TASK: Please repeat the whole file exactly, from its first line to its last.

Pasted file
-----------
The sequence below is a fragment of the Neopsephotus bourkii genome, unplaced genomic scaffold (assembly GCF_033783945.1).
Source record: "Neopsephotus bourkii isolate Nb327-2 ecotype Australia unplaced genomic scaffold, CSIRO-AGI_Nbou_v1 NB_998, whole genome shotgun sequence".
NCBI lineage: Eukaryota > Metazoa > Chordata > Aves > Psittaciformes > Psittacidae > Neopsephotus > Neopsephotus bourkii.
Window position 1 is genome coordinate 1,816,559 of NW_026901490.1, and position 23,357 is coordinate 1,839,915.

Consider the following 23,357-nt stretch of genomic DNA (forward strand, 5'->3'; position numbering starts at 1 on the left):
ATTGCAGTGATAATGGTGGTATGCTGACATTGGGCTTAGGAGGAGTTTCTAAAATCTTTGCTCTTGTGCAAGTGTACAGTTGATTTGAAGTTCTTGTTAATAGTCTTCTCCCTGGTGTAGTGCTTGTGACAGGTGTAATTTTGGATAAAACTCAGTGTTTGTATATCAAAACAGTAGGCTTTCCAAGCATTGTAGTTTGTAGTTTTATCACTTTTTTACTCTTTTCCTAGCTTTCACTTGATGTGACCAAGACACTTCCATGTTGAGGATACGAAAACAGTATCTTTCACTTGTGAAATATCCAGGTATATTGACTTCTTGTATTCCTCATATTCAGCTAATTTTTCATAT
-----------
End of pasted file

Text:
The sequence below is a fragment of the Neopsephotus bourkii genome, unplaced genomic scaffold (assembly GCF_033783945.1).
Source record: "Neopsephotus bourkii isolate Nb327-2 ecotype Australia unplaced genomic scaffold, CSIRO-AGI_Nbou_v1 NB_998, whole genome shotgun sequence".
NCBI lineage: Eukaryota > Metazoa > Chordata > Aves > Psittaciformes > Psittacidae > Neopsephotus > Neopsephotus bourkii.
Window position 1 is genome coordinate 1,816,559 of NW_026901490.1, and position 23,357 is coordinate 1,839,915.

Consider the following 23,357-nt stretch of genomic DNA (forward strand, 5'->3'; position numbering starts at 1 on the left):
ATTGCAGTGATAATGGTGGTATGCTGACATTGGGCTTAGGAGGAGTTTCTAAAATCTTTGCTCTTGTGCAAGTGTACAGTTGATTTGAAGTTCTTGTTAATAGTCTTCTCCCTGGTGTAGTGCTTGTGACAGGTGTAATTTTGGATAAAACTCAGTGTTTGTATATCAAAACAGTAGGCTTTCCAAGCATTGTAGTTTGTAGTTTTATCACTTTTTTACTCTTTTCCTAGCTTTCACTTGATGTGACCAAGACACTTCCATGTTGAGGATACGAAAACAGTATCTTTCACTTGTGAAATATCCAGGTATATTGACTTCTTGTATTCCTCATATTCAGCTAATTTTTCATAT